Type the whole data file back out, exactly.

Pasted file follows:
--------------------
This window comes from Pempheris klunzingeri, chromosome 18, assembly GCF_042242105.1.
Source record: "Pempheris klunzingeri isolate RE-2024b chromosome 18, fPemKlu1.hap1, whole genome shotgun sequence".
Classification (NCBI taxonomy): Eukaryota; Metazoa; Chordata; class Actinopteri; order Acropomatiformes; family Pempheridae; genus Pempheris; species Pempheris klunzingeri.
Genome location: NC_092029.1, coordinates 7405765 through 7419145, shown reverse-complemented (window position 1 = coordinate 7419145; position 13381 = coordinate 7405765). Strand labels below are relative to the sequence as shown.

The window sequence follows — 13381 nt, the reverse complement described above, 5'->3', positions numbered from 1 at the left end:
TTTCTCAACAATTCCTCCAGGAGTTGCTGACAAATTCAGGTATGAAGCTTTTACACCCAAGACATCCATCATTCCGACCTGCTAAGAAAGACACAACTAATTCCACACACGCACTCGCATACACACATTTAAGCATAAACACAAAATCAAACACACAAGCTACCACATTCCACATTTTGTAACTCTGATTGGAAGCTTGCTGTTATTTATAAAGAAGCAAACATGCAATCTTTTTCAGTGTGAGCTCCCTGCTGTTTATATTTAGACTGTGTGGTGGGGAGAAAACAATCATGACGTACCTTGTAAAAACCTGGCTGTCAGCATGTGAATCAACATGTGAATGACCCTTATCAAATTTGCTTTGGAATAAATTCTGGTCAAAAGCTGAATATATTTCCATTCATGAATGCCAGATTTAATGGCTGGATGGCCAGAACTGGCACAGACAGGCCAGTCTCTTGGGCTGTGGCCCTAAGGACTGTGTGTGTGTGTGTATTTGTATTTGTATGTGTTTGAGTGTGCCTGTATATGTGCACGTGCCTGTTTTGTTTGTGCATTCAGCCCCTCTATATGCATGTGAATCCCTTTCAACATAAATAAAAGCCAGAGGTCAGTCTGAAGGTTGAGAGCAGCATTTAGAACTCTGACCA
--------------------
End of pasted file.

This window comes from Pempheris klunzingeri, chromosome 18, assembly GCF_042242105.1.
Source record: "Pempheris klunzingeri isolate RE-2024b chromosome 18, fPemKlu1.hap1, whole genome shotgun sequence".
Classification (NCBI taxonomy): Eukaryota; Metazoa; Chordata; class Actinopteri; order Acropomatiformes; family Pempheridae; genus Pempheris; species Pempheris klunzingeri.
Genome location: NC_092029.1, coordinates 7405765 through 7419145, shown reverse-complemented (window position 1 = coordinate 7419145; position 13381 = coordinate 7405765). Strand labels below are relative to the sequence as shown.

The window sequence follows — 13381 nt, the reverse complement described above, 5'->3', positions numbered from 1 at the left end:
TTTCTCAACAATTCCTCCAGGAGTTGCTGACAAATTCAGGTATGAAGCTTTTACACCCAAGACATCCATCATTCCGACCTGCTAAGAAAGACACAACTAATTCCACACACGCACTCGCATACACACATTTAAGCATAAACACAAAATCAAACACACAAGCTACCACATTCCACATTTTGTAACTCTGATTGGAAGCTTGCTGTTATTTATAAAGAAGCAAACATGCAATCTTTTTCAGTGTGAGCTCCCTGCTGTTTATATTTAGACTGTGTGGTGGGGAGAAAACAATCATGACGTACCTTGTAAAAACCTGGCTGTCAGCATGTGAATCAACATGTGAATGACCCTTATCAAATTTGCTTTGGAATAAATTCTGGTCAAAAGCTGAATATATTTCCATTCATGAATGCCAGATTTAATGGCTGGATGGCCAGAACTGGCACAGACAGGCCAGTCTCTTGGGCTGTGGCCCTAAGGACTGTGTGTGTGTGTGTATTTGTATTTGTATGTGTTTGAGTGTGCCTGTATATGTGCACGTGCCTGTTTTGTTTGTGCATTCAGCCCCTCTATATGCATGTGAATCCCTTTCAACATAAATAAAAGCCAGAGGTCAGTCTGAAGGTTGAGAGCAGCATTTAGAACTCTGACCA